13th Nov 2020 @ 10:00 am

The Canarian government is negotiating to have rapid antigen tests included among the accepted methods of pre-travel testing, after fears that the cost and inconvenience of PCR tests will destroy the winter tourist season.

Tourism professionals are also backing the call for rapid tests to be permitted. After campaigning for months for testing at origin, the Spanish hoteliers association, CEHAT, has now called for “rapid and economic” tests to be permitted.

“The high cost of PCR tests and the waiting time until results are available create another obstacle to international tourism, which comes on top of all those we’ve already seen in the pandemic” CEHAT claimed yesterday.

The Spanish law that was published yesterday morning only recognises the PCR test for Covid-19 as valid, and specifically excludes “other diagnostic tests such as rapid antibody tests, rapid antigen tests or high-yield blood tests (ELISA, CLIA, , ECLAIA).”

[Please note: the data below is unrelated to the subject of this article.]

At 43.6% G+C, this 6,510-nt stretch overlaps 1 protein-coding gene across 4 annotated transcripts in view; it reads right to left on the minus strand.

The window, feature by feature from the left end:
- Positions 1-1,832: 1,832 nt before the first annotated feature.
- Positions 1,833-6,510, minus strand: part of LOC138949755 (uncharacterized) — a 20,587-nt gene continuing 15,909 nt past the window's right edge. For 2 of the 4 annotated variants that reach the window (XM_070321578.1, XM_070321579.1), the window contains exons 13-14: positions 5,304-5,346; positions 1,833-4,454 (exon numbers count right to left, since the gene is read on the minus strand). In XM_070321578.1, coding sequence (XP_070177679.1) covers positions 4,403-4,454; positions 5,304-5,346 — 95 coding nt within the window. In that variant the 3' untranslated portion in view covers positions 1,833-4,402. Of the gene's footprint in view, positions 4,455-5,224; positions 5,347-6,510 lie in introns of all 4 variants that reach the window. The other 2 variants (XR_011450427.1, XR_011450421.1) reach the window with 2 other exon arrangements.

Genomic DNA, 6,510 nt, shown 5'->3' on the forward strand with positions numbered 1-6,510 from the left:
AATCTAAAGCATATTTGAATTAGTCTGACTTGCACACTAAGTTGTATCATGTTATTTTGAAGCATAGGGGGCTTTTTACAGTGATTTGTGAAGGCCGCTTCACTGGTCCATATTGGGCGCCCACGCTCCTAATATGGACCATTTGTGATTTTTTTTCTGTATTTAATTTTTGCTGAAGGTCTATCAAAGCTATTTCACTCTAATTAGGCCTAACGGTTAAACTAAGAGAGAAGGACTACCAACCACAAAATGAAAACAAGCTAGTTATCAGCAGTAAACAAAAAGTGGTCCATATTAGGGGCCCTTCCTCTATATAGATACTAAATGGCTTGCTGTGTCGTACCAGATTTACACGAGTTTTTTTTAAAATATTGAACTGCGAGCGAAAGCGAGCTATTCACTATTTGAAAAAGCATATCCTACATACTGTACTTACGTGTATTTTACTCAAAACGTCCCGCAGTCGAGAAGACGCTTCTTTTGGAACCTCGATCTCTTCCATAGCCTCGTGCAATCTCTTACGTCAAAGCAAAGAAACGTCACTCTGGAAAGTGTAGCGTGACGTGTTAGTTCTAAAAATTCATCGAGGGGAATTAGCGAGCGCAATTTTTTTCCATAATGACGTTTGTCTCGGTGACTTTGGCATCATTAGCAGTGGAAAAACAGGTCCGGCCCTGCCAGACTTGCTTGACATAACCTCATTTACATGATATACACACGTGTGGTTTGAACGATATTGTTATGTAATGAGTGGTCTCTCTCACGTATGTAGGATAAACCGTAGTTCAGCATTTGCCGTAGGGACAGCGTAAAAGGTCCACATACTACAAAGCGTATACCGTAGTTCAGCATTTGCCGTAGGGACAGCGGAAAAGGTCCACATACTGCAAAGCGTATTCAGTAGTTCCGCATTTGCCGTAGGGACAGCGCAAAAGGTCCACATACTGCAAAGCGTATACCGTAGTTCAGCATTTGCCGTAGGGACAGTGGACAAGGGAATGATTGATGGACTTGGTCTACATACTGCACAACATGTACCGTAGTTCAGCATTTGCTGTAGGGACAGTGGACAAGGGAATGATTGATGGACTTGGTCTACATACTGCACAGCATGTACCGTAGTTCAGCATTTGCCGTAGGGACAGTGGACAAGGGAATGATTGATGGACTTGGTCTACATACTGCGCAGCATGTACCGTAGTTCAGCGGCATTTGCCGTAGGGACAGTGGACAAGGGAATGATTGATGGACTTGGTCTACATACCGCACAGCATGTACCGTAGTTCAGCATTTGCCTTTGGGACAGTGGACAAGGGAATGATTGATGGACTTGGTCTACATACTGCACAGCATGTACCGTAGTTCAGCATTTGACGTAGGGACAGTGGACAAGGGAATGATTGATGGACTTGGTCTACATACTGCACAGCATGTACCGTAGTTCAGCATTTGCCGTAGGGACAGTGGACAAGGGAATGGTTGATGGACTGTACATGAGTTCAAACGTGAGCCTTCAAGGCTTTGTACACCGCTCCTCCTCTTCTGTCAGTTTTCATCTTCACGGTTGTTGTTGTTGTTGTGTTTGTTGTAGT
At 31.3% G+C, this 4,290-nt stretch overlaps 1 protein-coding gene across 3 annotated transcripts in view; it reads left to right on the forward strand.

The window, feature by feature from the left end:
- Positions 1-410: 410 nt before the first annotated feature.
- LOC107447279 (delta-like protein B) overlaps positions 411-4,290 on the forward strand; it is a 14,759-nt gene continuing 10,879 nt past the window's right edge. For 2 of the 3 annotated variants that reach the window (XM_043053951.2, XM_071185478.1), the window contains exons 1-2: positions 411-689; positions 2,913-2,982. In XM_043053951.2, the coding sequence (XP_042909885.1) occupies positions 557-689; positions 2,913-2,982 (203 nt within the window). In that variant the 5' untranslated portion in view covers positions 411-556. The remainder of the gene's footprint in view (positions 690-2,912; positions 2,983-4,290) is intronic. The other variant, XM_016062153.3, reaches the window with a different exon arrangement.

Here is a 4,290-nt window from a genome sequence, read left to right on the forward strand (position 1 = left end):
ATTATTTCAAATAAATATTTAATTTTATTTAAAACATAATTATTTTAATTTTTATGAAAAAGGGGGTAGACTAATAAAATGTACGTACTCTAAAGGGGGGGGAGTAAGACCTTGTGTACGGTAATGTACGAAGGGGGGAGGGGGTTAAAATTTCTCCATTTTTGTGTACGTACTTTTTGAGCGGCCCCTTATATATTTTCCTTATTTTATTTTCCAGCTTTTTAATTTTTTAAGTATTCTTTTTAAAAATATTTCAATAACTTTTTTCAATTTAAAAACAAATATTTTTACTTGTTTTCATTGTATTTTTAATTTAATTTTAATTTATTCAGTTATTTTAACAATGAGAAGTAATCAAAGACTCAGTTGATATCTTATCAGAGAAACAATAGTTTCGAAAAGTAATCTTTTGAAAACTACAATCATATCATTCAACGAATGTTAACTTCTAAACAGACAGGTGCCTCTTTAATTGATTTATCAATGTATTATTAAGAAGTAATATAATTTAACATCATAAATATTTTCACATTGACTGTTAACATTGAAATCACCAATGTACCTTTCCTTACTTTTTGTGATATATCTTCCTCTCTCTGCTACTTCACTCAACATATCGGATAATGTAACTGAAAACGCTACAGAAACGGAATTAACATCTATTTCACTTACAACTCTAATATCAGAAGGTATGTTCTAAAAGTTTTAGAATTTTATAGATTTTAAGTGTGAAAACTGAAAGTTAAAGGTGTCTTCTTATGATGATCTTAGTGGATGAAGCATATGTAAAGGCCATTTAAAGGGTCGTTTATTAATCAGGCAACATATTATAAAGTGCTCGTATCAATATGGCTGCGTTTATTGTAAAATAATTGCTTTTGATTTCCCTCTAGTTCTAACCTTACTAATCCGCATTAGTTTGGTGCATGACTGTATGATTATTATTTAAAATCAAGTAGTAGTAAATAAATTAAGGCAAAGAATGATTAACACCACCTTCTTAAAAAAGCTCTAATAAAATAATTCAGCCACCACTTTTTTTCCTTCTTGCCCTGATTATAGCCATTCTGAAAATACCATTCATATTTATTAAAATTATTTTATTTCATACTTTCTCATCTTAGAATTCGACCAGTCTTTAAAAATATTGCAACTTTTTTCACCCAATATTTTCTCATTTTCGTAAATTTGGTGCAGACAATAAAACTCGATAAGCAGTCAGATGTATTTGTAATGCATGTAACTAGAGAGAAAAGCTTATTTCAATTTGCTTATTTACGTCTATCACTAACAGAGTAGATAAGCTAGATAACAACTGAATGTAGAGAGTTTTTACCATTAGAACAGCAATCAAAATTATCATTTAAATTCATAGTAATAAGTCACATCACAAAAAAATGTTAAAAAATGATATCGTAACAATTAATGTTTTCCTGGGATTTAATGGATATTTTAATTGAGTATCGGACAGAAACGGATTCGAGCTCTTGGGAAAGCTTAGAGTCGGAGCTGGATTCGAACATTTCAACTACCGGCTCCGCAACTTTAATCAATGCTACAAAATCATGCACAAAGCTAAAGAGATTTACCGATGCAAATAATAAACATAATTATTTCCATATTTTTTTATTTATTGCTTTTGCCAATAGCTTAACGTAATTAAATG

Rapid antigen tests detect individuals with high levels of viral material in their system and are not as sensitive as PCR tests, which can detect viral material long after the subject has stopped being infectious. However, they are much cheaper than PCR tests, which cost well over €100 each, and can provide results within half an hour, while a PCR test needs to be processed in a lab.

Once again, it’s a choice between safety and economy. PCR tests are undoubtedly more reliable, but their expense and inconvenience are already causing holiday cancellations. The cost of PCR tests for a family of four travelling from the UK would be over £500.

As a result, the Canarian government is negotiating with central government to amend the law to include antigen tests, before it comes into effect on Monday 23rd November.

Canarian hoteliers have also called for the government to tighten up the law so that Spanish mainland travellers will have to be subjected to tests. Currently, the law only applies to those arriving from “at risk” countries abroad, while the Canarian law requires anyone staying in tourist accommodation to show a negative test result.

Rosy Mujica, a tourism professional from Las Palmas, told Canarias 7: “As a result, many people from the mainland will choose to stay in illegal apartments, because nobody will demand anything from them.”

Currently, most of Spain’s worst-affected regions and cities have closed their borders, greatly reducing domestic tourism. However, as the country opens up over coming weeks, the fear of transmission from the mainland will return.